Preprints
https://doi.org/10.5194/os-2021-9
https://doi.org/10.5194/os-2021-9

  02 Feb 2021

02 Feb 2021

Review status: this preprint is currently under review for the journal OS.

Global contributions of mesoscale dynamics to meridional heat transport

Andrew Delman and Tong Lee Andrew Delman and Tong Lee
  • Jet Propulsion Laboratory, California Institute of Technology, Pasadena, CA, USA

Abstract. Mesoscale ocean processes are prevalent in many parts of the global oceans, and may contribute substantially to the meridional movement of heat. Yet earlier global surveys of meridional heat transport (MHT) have not formally distinguished between mesoscale and large-scale contributions, or have defined eddy contributions based on temporal rather than spatial characteristics. This work uses spatial filtering methods to separate large-scale (gyre and planetary wave) contributions from mesoscale (eddy, recirculation, and tropical instability wave) contributions to MHT by extending beyond a previous effort for the North Atlantic Ocean. Overall, mesoscale temperature fluxes produce a net poleward MHT at mid-latitudes and equatorward MHT in the tropics, thereby resulting in a net divergence of heat from the subtropics. Mesoscale temperature fluxes are often concentrated near the energetic currents at western boundaries, and the temperature difference between the boundary current and its recirculation determines the direction of the mesoscale temperature flux. The mesoscale contribution to MHT yields substantially different results from temporally-based eddy contributions to MHT, with the latter contributed substantially by gyre and planetary wave motions at low latitudes. Mesoscale temperature fluxes contribute the most to interannual and decadal variability of MHT in the Southern Ocean, the tropical Indo-Pacific, and the North Atlantic. Surface eddy kinetic energy (EKE) is not a good proxy for mesoscale temperature flux variability in regions with the highest time-mean EKE, though it does explain much of the temperature flux variability in regions of modest time-mean EKE. This approach to quantifying mesoscale fluxes can be used to improve parameterizations of mesoscale effects in coarse-resolution models, and assess regional impacts of mesoscale eddies and recirculations on tracer fluxes.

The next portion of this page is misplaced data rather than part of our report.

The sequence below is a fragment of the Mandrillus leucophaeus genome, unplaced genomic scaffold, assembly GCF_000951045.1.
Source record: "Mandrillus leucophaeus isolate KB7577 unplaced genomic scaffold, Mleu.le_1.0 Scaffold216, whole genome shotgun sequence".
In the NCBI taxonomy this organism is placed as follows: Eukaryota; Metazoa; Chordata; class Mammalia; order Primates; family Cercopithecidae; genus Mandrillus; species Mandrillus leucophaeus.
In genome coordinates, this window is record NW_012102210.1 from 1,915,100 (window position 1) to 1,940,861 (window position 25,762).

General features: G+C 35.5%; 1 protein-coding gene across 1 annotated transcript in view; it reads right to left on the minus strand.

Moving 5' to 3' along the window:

Andrew Delman and Tong Lee

Status: final response (author comments only)

Comment types: AC – author | RC – referee | CC – community | EC – editor | CEC – chief editor | : Report abuse
  • RC1: 'Comment on os-2021-9', Anonymous Referee #1, 01 Mar 2021
  • RC2: 'Comment on os-2021-9', Anonymous Referee #2, 14 Mar 2021
  • RC3: 'Comment on os-2021-9', Anonymous Referee #3, 18 Mar 2021

Andrew Delman and Tong Lee

Andrew Delman and Tong Lee

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Short summary
This study quantifies the influence of ocean eddies and other mesoscale phenomena (spanning 50–1000 km) on heat movement. One finding is that mesoscale processes spread heat outwards from the subtropical latitudes towards both the equator and the poles. The effect of major ocean currents on heat movement in the ocean depends on the currents' mesoscale structure. Mesoscale processes also impact year-to-year changes in heat movement, especially at middle latitudes and in the tropical Pacific.